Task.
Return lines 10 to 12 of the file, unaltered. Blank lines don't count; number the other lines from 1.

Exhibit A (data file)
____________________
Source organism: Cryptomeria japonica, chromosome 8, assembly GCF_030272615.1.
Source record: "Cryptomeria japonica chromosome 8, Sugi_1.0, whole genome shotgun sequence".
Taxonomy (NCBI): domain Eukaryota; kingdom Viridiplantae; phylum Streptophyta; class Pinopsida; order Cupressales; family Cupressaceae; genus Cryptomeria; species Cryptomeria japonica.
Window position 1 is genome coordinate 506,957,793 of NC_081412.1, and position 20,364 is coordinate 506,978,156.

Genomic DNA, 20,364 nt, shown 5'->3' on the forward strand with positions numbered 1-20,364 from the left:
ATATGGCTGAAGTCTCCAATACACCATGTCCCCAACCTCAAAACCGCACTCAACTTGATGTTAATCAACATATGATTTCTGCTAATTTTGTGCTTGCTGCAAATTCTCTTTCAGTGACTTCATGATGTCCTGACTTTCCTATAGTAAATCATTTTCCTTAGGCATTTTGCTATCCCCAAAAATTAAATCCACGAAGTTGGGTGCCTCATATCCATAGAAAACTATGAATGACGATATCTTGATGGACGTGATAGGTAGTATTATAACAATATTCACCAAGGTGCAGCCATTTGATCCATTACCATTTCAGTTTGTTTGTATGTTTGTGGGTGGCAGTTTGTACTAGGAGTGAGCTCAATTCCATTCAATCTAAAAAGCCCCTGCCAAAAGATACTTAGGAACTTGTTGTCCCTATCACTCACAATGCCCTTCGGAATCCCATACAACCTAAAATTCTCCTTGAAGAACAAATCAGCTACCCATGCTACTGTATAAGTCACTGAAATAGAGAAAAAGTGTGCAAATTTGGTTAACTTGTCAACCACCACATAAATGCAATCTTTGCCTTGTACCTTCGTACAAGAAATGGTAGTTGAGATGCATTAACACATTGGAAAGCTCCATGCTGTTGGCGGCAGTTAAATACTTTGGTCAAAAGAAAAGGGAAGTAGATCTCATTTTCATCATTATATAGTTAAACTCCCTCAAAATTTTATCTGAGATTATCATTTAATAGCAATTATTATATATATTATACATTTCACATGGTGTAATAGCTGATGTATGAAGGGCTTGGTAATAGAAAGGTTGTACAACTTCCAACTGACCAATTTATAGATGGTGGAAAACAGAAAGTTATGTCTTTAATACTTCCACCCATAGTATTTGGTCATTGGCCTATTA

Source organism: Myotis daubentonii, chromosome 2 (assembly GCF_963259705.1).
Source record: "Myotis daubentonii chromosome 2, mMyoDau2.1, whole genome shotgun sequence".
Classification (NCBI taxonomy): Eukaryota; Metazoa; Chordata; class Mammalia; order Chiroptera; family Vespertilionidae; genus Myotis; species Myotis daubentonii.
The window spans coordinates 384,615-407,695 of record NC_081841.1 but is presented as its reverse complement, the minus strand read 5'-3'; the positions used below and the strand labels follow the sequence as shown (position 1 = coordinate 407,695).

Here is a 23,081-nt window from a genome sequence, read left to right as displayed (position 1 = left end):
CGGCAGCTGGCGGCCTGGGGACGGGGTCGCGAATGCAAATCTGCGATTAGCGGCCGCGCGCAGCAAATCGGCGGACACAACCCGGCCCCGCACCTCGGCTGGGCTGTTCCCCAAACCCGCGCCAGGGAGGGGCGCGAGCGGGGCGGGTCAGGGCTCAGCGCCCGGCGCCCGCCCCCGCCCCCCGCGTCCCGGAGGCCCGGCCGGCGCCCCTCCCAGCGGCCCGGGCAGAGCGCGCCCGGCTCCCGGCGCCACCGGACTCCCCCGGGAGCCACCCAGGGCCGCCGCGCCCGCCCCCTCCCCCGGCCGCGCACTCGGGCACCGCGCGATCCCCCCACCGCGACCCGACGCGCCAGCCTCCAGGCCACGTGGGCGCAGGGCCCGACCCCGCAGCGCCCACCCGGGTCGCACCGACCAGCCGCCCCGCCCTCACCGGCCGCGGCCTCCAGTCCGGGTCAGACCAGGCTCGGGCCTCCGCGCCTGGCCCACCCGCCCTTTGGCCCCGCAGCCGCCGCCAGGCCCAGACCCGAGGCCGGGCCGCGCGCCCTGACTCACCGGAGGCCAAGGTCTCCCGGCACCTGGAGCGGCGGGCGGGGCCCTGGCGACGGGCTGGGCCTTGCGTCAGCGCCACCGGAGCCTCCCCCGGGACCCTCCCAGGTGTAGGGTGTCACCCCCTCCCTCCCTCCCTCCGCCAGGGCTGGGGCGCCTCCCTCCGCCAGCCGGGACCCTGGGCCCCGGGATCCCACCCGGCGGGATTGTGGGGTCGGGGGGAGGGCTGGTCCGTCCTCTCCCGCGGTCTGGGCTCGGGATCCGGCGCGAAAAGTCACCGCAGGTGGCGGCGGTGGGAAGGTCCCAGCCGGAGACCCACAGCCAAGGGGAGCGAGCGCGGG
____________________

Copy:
The window spans coordinates 384,615-407,695 of record NC_081841.1 but is presented as its reverse complement, the minus strand read 5'-3'; the positions used below and the strand labels follow the sequence as shown (position 1 = coordinate 407,695).

Here is a 23,081-nt window from a genome sequence, read left to right as displayed (position 1 = left end):
CGGCAGCTGGCGGCCTGGGGACGGGGTCGCGAATGCAAATCTGCGATTAGCGGCCGCGCGCAGCAAATCGGCGGACACAACCCGGCCCCGCACCTCGGCTGGGCTGTTCCCCAAACCCGCGCCAGGGAGGGGCGCGAGCGGGGCGGGTCAGGGCTCAGCGCCCGGCGCCCGCCCCCGCCCCCCGCGTCCCGGAGGCCCGGCCGGCGCCCCTCCCAGCGGCCCGGGCAGAGCGCGCCCGGCTCCCGGCGCCACCGGACTCCCCCGGGAGCCACCCAGGGCCGCCGCGCCCGCCCCCTCCCCCGGCCGCGCACTCGGGCACCGCGCGATCCCCCCACCGCGACCCGACGCGCCAGCCTCCAGGCCACGTGGGCGCAGGGCCCGACCCCGCAGCGCCCACCCGGGTCGCACCGACCAGCCGCCCCGCCCTCACCGGCCGCGGCCTCCAGTCCGGGTCAGACCAGGCTCGGGCCTCCGCGCCTGGCCCACCCGCCCTTTGGCCCCGCAGCCGCCGCCAGGCCCAGACCCGAGGCCGGGCCGCGCGCCCTGACTCACCGGAGGCCAAGGTCTCCCGGCACCTGGAGCGGCGGGCGGGGCCCTGGCGACGGGCTGGGCCTTGCGTCAGCGCCACCGGAGCCTCCCCCGGGACCCTCCCAGGTGTAGGGTGTCACCCCCTCCCTCCCTCCCTCCGCCAGGGCTGGGGCGCCTCCCTCCGCCAGCCGGGACCCTGGGCCCCGGGATCCCACCCGGCGGGATTGTGGGGTCGGGGGGAGGGCTGGTCCGTCCTCTCCCGCGGTCTGGGCTCGGGATCCGGCGCGAAAAGTCACCGCAGGTGGCGGCGGTGGGAAGGTCCCAGCCGGAGACCCACAGCCAAGGGGAGCGAGCGCGGG